The Artistry of Sculptured Walls

Shapely patterns raise interest with movement, texture, and an affinity for the spotlight.

Site Staff Home & Design 0 Comments

When a room begs to be reimagined or a listless wall yearns for extra attention, it can be a natural first instinct to chase after a fresh paint color or flamboyant new wallpaper. Visual excitement comes in more of a whisper, however, when walls become a sculptural piece of art.

“It’s lively and contemporary,” says interior designer Mark Nichols of Mark Nichols Modern Interiors about the sculptural forms that he and his clients have come to seek out for accent walls. “It’s another way to express beauty created by modern technology, and a great option for how to treat what would otherwise be just a boring wall.”

Whether walls take on new shape from a layer of porcelain, wood, or MDF (medium density fiberboard), they are instantly reinvented, especially under strategic lighting. “The lighting is very important, and not always easy to get right,” Nichols notes. “Of course, if your wall is carved from real wood and evenly lit with natural light, you (and the wall) are golden. But in a niche or anywhere that might benefit from play on shadow and light, it’s best to do some experimenting with different light beam spreads before fully committing.”

Niches and wall-to-wall expanses offer an ideal placement for a sculptural pop, because the material’s edges are unfinished. Another rule of thumb, says Nichols: porcelain in wet areas (such as a kitchen backsplash or bathroom feature); wood or MDF in dry areas. “You can use porcelain in a dry area if you really like the look of it, but you will have grout joints” that aren’t an issue with MDF, he adds.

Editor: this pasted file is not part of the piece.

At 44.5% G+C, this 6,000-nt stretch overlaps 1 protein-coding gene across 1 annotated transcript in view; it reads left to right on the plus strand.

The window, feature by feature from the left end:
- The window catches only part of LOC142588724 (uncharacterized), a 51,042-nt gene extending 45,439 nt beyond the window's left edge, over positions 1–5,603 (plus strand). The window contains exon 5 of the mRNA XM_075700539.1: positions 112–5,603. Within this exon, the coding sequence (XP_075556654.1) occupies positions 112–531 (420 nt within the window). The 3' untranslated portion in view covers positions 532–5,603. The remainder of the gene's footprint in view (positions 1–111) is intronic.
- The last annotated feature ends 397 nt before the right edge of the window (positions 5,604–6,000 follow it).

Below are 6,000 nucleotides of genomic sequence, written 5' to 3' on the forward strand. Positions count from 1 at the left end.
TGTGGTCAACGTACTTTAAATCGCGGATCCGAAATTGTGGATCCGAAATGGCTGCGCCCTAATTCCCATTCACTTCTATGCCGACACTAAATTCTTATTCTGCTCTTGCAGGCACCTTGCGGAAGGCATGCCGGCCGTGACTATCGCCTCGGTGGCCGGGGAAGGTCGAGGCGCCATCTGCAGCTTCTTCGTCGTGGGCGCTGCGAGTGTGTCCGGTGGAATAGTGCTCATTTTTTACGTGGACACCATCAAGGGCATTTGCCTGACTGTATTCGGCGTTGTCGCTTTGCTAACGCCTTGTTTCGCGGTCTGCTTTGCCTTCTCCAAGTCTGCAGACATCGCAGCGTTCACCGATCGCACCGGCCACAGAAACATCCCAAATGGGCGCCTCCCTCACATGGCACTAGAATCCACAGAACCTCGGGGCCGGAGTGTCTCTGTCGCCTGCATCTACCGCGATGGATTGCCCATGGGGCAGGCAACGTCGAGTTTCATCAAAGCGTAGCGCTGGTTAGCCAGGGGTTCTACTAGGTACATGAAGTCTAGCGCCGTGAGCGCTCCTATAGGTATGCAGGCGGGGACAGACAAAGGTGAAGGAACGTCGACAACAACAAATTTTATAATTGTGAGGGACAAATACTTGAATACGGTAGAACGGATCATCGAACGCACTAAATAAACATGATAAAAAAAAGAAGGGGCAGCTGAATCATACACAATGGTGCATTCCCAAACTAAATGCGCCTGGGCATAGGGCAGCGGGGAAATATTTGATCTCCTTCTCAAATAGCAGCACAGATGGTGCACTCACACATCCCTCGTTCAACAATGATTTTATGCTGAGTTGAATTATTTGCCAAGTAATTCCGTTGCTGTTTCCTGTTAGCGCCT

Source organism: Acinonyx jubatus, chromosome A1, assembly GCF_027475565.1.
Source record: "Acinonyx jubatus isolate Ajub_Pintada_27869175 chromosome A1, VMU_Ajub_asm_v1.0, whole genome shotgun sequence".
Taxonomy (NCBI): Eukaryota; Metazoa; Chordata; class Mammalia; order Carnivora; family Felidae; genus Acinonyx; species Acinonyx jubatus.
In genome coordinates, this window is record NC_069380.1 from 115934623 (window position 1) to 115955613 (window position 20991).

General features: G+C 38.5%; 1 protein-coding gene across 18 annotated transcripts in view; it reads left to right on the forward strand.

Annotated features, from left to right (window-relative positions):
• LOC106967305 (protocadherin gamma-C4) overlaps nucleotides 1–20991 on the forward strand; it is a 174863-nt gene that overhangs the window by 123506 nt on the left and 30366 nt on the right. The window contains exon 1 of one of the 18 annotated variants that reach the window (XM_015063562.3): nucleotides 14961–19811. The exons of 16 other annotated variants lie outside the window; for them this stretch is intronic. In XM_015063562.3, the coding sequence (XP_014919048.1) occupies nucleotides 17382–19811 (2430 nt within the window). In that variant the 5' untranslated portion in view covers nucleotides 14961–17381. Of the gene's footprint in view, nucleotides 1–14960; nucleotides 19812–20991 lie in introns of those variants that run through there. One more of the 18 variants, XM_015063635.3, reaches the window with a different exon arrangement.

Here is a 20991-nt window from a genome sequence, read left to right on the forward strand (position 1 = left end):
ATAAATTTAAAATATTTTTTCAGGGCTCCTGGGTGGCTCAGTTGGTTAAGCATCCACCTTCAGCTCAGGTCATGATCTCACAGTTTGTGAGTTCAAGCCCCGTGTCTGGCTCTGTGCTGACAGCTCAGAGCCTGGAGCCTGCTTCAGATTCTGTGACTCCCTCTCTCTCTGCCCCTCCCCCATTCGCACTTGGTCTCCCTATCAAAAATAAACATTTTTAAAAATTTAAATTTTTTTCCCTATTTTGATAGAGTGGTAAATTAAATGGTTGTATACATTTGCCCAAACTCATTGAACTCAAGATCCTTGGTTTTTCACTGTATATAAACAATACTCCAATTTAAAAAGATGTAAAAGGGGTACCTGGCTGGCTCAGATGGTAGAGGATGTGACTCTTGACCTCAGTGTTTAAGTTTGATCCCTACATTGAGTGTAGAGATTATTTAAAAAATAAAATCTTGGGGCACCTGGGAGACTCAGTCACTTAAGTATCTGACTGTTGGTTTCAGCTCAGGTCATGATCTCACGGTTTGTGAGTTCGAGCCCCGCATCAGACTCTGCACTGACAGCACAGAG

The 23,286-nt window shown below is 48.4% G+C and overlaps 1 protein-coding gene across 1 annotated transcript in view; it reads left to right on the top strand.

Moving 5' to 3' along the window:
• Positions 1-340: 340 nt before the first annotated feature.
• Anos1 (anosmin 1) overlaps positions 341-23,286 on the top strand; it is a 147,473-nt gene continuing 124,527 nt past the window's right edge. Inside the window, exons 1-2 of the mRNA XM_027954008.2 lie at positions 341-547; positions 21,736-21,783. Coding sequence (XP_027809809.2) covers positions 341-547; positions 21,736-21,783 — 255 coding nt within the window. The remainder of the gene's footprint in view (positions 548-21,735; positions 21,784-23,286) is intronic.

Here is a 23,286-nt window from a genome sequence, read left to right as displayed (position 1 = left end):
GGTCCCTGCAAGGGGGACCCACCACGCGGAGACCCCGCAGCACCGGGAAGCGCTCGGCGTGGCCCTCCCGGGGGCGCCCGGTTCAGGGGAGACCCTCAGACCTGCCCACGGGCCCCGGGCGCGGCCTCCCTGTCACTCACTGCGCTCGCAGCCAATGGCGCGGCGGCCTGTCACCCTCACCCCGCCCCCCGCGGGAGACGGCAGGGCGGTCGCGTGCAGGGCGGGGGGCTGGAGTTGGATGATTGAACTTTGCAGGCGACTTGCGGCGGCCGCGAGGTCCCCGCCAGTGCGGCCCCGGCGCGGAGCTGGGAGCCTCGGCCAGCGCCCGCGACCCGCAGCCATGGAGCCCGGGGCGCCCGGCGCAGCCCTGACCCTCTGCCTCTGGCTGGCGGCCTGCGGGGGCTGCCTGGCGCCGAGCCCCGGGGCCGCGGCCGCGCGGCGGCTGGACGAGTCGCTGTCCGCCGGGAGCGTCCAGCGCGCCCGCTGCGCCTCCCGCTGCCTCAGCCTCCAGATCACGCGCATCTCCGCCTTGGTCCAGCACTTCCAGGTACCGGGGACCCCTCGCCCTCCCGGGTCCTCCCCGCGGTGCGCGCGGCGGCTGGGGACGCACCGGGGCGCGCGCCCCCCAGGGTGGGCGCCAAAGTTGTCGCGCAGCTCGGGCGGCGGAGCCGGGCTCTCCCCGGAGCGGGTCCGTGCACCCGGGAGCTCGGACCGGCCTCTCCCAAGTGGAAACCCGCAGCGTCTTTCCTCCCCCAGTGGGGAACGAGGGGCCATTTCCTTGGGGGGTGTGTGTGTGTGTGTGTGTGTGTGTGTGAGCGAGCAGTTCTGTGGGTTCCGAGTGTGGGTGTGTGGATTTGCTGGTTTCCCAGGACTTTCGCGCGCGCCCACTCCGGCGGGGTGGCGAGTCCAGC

Nichols says he first became aware of the attractive and tactile aesthetic of sculptured walls in commercial interior environments where they livened up any large, flat expanse. “Sculptured walls were first made of a drywall product that was expensive and not offered in a wide range of patterns,” he recounts. “Cabinet shops using computer-run (computer numerical control machines) began experimenting with pattern on 4-foot-by-8-foot panels of MDF (which is what the inside of an unfinished cabinet is made of ) and quickly discovered that these panels would be cheaper to produce and they could create a variety of different patterns. Soon after, we began to see them in the consumer marketplace.”

On the trend horizon, says Nichols, is the further development of these panels as freestanding walls with a very three-dimensional quality — so beautiful that “they almost appear to be carved,” he says. The best part about sculptural walls? They can be installed and left raw, painted, laminated to look like lacquer or other species of wood, or even made to resemble metal or carbon fiber.

Another trend hasn’t been catching on as quickly in his circles. “I’ve been saying brass is back, much to the horror of some clients,” Nichols says, smiling. “But it was nice to see it validated by The Wall Street Journal in the recent piece on PS Modernism. Wasn’t it great to see so much has been accomplished here in Palm Springs on the national radar? PS, I love you.”

Home Decor Sculptured Wall

Photo by Rick Szczechowski

As a backdrop to a whimsical light fixture and a flat-screen TV set into an off-center niche, this smartly lit MDF panel fireplace cladding by Mark Nichols Modern Interiors catches the eye with a vertical pattern.

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